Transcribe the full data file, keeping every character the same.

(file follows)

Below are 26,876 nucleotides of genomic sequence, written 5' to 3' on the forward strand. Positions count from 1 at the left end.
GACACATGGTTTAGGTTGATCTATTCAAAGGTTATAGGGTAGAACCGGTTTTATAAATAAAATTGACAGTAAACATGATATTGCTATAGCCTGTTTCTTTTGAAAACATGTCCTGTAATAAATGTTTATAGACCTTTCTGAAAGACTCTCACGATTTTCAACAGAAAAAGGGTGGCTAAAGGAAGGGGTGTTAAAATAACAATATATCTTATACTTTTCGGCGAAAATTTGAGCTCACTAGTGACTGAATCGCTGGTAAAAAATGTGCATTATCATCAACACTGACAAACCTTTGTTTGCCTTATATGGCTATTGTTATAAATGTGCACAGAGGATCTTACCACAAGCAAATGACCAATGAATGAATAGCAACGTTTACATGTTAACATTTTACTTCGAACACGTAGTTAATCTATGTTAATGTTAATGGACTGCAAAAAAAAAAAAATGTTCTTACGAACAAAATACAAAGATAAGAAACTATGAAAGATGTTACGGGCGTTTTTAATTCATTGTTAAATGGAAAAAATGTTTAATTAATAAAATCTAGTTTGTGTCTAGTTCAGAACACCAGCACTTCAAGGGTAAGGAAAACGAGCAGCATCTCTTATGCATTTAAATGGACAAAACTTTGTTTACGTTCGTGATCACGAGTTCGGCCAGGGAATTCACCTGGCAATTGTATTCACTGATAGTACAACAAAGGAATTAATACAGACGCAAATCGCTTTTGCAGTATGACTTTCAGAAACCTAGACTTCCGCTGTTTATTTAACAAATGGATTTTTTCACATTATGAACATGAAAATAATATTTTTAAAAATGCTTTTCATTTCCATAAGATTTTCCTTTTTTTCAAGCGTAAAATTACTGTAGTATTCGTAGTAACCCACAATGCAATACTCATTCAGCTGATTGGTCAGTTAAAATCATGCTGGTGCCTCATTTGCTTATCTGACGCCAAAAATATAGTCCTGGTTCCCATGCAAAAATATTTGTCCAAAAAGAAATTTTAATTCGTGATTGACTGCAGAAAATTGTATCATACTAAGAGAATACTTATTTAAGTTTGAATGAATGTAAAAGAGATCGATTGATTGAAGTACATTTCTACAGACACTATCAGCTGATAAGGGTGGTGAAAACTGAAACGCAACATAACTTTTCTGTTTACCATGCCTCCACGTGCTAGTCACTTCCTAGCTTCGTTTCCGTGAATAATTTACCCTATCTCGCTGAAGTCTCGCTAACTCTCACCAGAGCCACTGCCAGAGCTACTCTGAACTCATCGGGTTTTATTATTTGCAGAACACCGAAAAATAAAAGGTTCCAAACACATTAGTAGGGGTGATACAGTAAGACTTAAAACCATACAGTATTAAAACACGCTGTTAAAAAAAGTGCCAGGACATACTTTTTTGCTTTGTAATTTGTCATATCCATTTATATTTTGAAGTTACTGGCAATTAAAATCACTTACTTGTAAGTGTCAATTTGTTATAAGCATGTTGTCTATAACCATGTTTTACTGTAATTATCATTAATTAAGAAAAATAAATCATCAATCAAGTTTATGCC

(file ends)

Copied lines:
Below are 26,876 nucleotides of genomic sequence, written 5' to 3' on the forward strand. Positions count from 1 at the left end.
GACACATGGTTTAGGTTGATCTATTCAAAGGTTATAGGGTAGAACCGGTTTTATAAATAAAATTGACAGTAAACATGATATTGCTATAGCCTGTTTCTTTTGAAAACATGTCCTGTAATAAATGTTTATAGACCTTTCTGAAAGACTCTCACGATTTTCAACAGAAAAAGGGTGGCTAAAGGAAGGGGTGTTAAAATAACAATATATCTTATACTTTTCGGCGAAAATTTGAGCTCACTAGTGACTGAATCGCTGGTAAAAAATGTGCATTATCATCAACACTGACAAACCTTTGTTTGCCTTATATGGCTATTGTTATAAATGTGCACAGAGGATCTTACCACAAGCAAATGACCAATGAATGAATAGCAACGTTTACATGTTAACATTTTACTTCGAACACGTAGTTAATCTATGTTAATGTTAATGGACTGCAAAAAAAAAAAAATGTTCTTACGAACAAAATACAAAGATAAGAAACTATGAAAGATGTTACGGGCGTTTTTAATTCATTGTTAAATGGAAAAAATGTTTAATTAATAAAATCTAGTTTGTGTCTAGTTCAGAACACCAGCACTTCAAGGGTAAGGAAAACGAGCAGCATCTCTTATGCATTTAAATGGACAAAACTTTGTTTACGTTCGTGATCACGAGTTCGGCCAGGGAATTCACCTGGCAATTGTATTCACTGATAGTACAACAAAGGAATTAATACAGACGCAAATCGCTTTTGCAGTATGACTTTCAGAAACCTAGACTTCCGCTGTTTATTTAACAAATGGATTTTTTCACATTATGAACATGAAAATAATATTTTTAAAAATGCTTTTCATTTCCATAAGATTTTCCTTTTTTTCAAGCGTAAAATTACTGTAGTATTCGTAGTAACCCACAATGCAATACTCATTCAGCTGATTGGTCAGTTAAAATCATGCTGGTGCCTCATTTGCTTATCTGACGCCAAAAATATAGTCCTGGTTCCCATGCAAAAATATTTGTCCAAAAAGAAATTTTAATTCGTGATTGACTGCAGAAAATTGTATCATACTAAGAGAATACTTATTTAAGTTTGAATGAATGTAAAAGAGATCGATTGATTGAAGTACATTTCTACAGACACTATCAGCTGATAAGGGTGGTGAAAACTGAAACGCAACATAACTTTTCTGTTTACCATGCCTCCACGTGCTAGTCACTTCCTAGCTTCGTTTCCGTGAATAATTTACCCTATCTCGCTGAAGTCTCGCTAACTCTCACCAGAGCCACTGCCAGAGCTACTCTGAACTCATCGGGTTTTATTATTTGCAGAACACCGAAAAATAAAAGGTTCCAAACACATTAGTAGGGGTGATACAGTAAGACTTAAAACCATACAGTATTAAAACACGCTGTTAAAAAAAGTGCCAGGACATACTTTTTTGCTTTGTAATTTGTCATATCCATTTATATTTTGAAGTTACTGGCAATTAAAATCACTTACTTGTAAGTGTCAATTTGTTATAAGCATGTTGTCTATAACCATGTTTTACTGTAATTATCATTAATTAAGAAAAATAAATCATCAATCAAGTTTATGCC